Perception matters against left wing extremism

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Mathew Sinu Simon
In 2006, the Government of India declared a ‘four pronged strategy’ to deal with the menace of Left Wing Extremism (LWE). This strategy has, in fact, evolved over a period of time. Its four prongs include: security related interventions, development related interventions, ensuring the rights and entitlements of forest dwellers, and better public perception management. Winning hearts and minds through the Civic Action Programme (CAP) and the Media/Perception Management Plan is an important element in combating LWE propaganda. This article focuses on the government’s civic and media components of the strategy for dealing with LWE.
CAP in LWE affected states was initiated in 2010-11. Over the last few years, CAPs have also been initiated in the insurgency-affected North East and Jammu & Kashmir. Under this scheme, funds are provided to the central armed police forces (CRPF, BSF, ITBP and SSB) at Rs. 3 lakh per company per year for conducting welfare activities in their deployment areas in LWE affected States. The aim of the scheme is to bridge the gap between the security forces and the local populace. An amount of Rs. 99.22 crore has been released to Central Armed Police Forces (CAPFs) under the Scheme up to December 31, 2015.1 CAPFs distribute blankets, medicines and other essential commodities to individuals and families in order to bridge the trust deficit and foster cordial relations with villagers in rural areas. The Government has tweaked the CAP, which was earlier focused on allocating funds for small projects and development activities including the construction of small bridges and roads as well as implementation of drinking water and irrigation schemes.
Under the Media Plan, activities like broadcasting audio jingles by All India Radio (AIR) in the LWE affected States, presenting programmes on development issues through the Song & Drama Division, AIR, organization of the 8th Tribal Youth Exchange Programme (TYEP) through the Nehru Yuva Kendra Sangathan (NYKS), etc. have been carried out. Media guidelines have been framed and Rs. 3.5 crore has been allocated under the media plan for the year 2015-16, of which Rs. 2.82 crore has been released to AIR for broadcasting jingles and to NYKS for organizing the 8th TYEP 2015-16.2. For wide publicity of the Government’s view and spreading awareness about the false propaganda of the Maoists, three documentary films have been uploaded on the YouTube channel of MHA and telecast through Doordarshan on national channel on a complimentary basis.3 The Ministry of Information and Broadcasting has also spent Rs.1.64 crore during the last three years, i.e., Rs. 80 lakh in 2013-14, Rs. 50 lakh in 2014-15 and Rs. 34 lakh in 2015-16, for spreading awareness in LWE affected States through live folk and traditional art forms.4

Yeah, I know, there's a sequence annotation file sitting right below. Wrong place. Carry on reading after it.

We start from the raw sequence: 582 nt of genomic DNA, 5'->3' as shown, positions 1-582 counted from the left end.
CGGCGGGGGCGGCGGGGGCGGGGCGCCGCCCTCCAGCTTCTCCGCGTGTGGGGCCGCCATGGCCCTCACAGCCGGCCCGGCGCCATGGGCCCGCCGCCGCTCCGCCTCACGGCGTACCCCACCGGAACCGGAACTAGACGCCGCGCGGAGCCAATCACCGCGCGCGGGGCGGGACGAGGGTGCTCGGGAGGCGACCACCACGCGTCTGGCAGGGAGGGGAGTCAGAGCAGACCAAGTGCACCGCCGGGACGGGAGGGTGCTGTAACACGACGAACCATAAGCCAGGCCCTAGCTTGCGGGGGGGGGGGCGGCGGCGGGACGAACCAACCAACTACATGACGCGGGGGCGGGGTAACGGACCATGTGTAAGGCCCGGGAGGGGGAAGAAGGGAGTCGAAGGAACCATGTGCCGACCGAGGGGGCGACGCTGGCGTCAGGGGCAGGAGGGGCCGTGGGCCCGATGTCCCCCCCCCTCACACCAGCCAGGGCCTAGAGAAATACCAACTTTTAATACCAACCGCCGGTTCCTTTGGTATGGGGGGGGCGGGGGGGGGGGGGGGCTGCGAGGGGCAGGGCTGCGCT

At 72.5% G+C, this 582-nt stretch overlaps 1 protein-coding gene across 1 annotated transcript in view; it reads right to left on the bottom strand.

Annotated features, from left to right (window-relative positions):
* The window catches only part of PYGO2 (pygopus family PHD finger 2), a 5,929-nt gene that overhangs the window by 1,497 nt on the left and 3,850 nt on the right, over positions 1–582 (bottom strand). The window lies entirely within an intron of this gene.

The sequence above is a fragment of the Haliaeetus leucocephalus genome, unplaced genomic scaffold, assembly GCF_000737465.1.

In addition, the government should also consider the following measures to effectively rein in the spread of Maoist disinformation: massive use of anti-naxal graffiti in villages; extensive screening of short anti-LWE documentaries in cinemas across the affected districts; ensure that Government officials at various levels, and in all departments, consciously cultivate stringers and mofussil journalists; organise people to undertake rallies, protests and sit-ins against Naxalite activities; and accord massive publicity to any anti-people action of the Naxalites.5
Additional measures may also include: broadcasting Government initiatives in LWE affected states in regional languages, follow-up to distribution of essential commodities and regular conduct of medical camps, public-private partnership models and civic society participation in imparting education and sports to tribal youth. The revised Surrender and Rehabilitation policy (S&R) of LWE cadres needs to be further strengthened and highlighted through the media plan. The revised policy guidelines includes immediate grants for higher and lower ranked Maoist cadres, incentives for surrender of weapons/ammunition and imparting vocational training to surrendered naxals. Radio jingles, short films in various regional languages on the benefits of the S&R policy can be effectively used against Maoist propaganda through the media plan.6
Further, CAP can be linked to Public Perception Management (PPM). The broadcast and wide coverage of welfare activities conducted by CAPFs through PPM closes the gap between security forces and villagers.
There is still room for improvement on this front. CAP can work in tandem with PPM in steering villagers away from the Maoist web. There is an urgency to effectively counter the Maoist propaganda through the frequent release of advertisements8 against naxalism and the regular conduct of tribal youth cultural festivals.Tribal personalities and leaders can be showcased as role models in inspiring tribal youth to seek a better life. The time has come for arresting the trend of Maoist inflicted violence by combining security and development related measures to counter the challenges posed by Naxalites. A holistic approach involving coordination between the Ministries of Home Affairs, Tribal Affairs and Social Justice and Empowerment can also help in tackling the root causes of slackening development in tribal areas.
Views expressed are of the author and do not necessarily reflect the views of the IDSA or of the Government of India.

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